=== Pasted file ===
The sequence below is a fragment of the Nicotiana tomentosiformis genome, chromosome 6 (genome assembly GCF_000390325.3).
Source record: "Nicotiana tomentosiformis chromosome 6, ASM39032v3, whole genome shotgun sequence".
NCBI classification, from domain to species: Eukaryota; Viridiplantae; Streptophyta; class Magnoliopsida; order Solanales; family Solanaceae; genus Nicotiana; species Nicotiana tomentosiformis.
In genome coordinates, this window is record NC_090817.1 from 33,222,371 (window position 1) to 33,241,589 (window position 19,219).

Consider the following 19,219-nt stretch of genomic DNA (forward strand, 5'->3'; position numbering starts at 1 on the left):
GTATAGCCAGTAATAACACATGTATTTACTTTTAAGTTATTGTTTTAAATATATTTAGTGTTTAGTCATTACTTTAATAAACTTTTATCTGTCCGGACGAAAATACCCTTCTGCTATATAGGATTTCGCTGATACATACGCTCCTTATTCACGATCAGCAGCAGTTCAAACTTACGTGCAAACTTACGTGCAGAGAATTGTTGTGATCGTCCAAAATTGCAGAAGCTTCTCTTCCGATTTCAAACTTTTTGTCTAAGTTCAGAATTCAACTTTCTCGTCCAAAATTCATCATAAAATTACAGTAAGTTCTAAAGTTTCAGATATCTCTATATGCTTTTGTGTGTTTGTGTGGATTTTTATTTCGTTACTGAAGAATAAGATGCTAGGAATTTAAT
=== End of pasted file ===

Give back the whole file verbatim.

The sequence below is a fragment of the Nicotiana tomentosiformis genome, chromosome 6 (genome assembly GCF_000390325.3).
Source record: "Nicotiana tomentosiformis chromosome 6, ASM39032v3, whole genome shotgun sequence".
NCBI classification, from domain to species: Eukaryota; Viridiplantae; Streptophyta; class Magnoliopsida; order Solanales; family Solanaceae; genus Nicotiana; species Nicotiana tomentosiformis.
In genome coordinates, this window is record NC_090817.1 from 33,222,371 (window position 1) to 33,241,589 (window position 19,219).

Consider the following 19,219-nt stretch of genomic DNA (forward strand, 5'->3'; position numbering starts at 1 on the left):
GTATAGCCAGTAATAACACATGTATTTACTTTTAAGTTATTGTTTTAAATATATTTAGTGTTTAGTCATTACTTTAATAAACTTTTATCTGTCCGGACGAAAATACCCTTCTGCTATATAGGATTTCGCTGATACATACGCTCCTTATTCACGATCAGCAGCAGTTCAAACTTACGTGCAAACTTACGTGCAGAGAATTGTTGTGATCGTCCAAAATTGCAGAAGCTTCTCTTCCGATTTCAAACTTTTTGTCTAAGTTCAGAATTCAACTTTCTCGTCCAAAATTCATCATAAAATTACAGTAAGTTCTAAAGTTTCAGATATCTCTATATGCTTTTGTGTGTTTGTGTGGATTTTTATTTCGTTACTGAAGAATAAGATGCTAGGAATTTAAT